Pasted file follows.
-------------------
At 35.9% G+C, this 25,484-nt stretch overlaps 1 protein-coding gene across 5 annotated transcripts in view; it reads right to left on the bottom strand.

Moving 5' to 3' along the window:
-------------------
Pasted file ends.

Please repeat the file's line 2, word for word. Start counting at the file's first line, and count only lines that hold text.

Moving 5' to 3' along the window: